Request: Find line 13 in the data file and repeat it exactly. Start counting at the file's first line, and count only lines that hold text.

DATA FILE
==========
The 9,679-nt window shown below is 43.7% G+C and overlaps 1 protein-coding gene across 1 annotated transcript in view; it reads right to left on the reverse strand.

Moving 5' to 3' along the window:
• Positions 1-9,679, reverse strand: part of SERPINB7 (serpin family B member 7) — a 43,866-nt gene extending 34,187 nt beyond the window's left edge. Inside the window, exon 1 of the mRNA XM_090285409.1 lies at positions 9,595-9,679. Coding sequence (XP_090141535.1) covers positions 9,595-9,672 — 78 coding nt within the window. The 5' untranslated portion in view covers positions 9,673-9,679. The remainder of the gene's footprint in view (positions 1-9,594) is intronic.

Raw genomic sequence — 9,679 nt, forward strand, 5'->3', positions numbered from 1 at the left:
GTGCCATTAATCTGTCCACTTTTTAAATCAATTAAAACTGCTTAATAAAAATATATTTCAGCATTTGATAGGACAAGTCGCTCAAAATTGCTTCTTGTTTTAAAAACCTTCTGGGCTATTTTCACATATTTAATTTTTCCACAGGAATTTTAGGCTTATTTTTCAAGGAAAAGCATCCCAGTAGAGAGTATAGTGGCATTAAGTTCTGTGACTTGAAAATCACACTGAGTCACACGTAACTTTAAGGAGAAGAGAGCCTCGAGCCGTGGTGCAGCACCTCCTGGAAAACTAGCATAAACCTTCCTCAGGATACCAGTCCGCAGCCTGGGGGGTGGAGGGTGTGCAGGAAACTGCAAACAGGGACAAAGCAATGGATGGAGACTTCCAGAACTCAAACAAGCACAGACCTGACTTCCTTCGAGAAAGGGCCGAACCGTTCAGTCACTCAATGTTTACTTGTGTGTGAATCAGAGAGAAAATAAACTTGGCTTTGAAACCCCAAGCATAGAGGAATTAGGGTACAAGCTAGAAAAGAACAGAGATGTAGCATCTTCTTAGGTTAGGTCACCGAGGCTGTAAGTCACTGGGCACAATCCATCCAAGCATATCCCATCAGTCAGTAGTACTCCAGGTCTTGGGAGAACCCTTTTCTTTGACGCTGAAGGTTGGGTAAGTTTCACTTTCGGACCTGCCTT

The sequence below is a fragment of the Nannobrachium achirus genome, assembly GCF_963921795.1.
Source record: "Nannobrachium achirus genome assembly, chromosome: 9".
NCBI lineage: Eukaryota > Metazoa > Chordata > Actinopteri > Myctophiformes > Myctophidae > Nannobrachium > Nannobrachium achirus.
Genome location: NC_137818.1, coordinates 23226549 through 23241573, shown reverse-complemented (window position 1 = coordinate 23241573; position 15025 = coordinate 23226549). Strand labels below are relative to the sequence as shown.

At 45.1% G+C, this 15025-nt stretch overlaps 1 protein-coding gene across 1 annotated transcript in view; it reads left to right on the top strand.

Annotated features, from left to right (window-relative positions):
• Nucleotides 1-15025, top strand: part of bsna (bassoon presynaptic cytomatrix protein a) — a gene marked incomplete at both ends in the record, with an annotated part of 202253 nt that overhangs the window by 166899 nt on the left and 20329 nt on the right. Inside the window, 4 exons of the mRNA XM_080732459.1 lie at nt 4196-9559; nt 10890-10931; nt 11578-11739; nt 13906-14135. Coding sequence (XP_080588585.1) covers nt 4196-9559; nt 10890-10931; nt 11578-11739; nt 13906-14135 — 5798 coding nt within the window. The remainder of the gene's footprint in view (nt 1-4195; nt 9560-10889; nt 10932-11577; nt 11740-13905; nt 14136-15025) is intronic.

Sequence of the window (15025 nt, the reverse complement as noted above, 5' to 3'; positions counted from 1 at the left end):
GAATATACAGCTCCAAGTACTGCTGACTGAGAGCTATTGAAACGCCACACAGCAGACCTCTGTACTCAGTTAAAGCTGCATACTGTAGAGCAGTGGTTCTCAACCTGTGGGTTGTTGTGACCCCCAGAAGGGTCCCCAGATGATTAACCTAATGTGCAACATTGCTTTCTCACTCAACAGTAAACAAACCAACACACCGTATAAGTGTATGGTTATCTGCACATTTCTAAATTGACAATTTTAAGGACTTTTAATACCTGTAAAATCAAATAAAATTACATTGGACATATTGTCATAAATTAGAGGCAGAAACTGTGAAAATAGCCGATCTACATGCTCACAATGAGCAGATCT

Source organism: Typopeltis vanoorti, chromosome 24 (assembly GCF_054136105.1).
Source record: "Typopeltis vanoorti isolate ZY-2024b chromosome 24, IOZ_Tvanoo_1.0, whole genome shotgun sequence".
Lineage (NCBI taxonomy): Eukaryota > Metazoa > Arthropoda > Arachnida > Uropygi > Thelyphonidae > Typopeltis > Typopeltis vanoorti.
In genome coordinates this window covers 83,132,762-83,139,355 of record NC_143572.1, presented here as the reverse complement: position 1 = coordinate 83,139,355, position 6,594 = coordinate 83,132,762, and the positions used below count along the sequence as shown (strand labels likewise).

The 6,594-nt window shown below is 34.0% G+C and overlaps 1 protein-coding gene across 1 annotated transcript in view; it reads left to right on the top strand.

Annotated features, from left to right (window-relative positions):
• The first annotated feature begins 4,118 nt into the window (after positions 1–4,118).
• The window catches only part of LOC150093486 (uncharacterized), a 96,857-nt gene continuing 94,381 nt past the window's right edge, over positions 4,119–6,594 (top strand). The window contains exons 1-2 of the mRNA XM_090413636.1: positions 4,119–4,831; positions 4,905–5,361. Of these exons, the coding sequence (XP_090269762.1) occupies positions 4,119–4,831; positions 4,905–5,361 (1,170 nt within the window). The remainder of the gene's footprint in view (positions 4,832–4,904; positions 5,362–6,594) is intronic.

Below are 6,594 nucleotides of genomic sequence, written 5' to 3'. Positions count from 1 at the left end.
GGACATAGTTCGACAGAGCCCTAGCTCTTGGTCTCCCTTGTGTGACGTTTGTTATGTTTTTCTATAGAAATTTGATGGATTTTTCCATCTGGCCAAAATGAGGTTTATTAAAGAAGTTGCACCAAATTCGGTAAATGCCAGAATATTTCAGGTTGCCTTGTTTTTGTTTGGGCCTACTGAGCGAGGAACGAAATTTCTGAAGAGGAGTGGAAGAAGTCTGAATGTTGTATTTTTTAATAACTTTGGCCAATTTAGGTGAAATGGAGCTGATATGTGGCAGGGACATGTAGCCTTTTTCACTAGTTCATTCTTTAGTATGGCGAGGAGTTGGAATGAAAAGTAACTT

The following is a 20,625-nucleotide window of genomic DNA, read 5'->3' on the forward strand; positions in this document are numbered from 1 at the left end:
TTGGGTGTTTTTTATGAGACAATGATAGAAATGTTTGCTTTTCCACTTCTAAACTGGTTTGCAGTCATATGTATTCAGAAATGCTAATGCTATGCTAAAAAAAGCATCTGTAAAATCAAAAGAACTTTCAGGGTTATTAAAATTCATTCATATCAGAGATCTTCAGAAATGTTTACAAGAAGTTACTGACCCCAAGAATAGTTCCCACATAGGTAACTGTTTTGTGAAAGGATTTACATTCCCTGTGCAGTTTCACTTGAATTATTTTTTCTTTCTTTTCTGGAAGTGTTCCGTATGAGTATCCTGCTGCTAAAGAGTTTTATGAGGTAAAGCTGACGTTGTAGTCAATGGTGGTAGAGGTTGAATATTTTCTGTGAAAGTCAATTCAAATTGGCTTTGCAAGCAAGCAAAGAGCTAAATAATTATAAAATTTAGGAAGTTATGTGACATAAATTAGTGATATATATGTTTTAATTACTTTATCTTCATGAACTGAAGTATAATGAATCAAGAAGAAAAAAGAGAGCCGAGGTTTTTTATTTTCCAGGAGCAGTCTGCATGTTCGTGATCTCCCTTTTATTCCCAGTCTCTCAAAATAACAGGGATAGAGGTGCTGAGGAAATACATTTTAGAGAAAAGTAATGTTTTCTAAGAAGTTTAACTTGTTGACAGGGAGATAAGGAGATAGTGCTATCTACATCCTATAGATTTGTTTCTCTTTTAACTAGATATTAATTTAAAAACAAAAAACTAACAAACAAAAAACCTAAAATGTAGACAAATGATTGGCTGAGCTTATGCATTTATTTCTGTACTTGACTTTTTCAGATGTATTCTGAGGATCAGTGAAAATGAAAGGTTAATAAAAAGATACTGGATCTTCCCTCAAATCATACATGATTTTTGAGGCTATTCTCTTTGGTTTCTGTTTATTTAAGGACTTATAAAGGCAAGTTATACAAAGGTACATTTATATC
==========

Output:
Sequence of the window (15025 nt, the reverse complement as noted above, 5' to 3'; positions counted from 1 at the left end):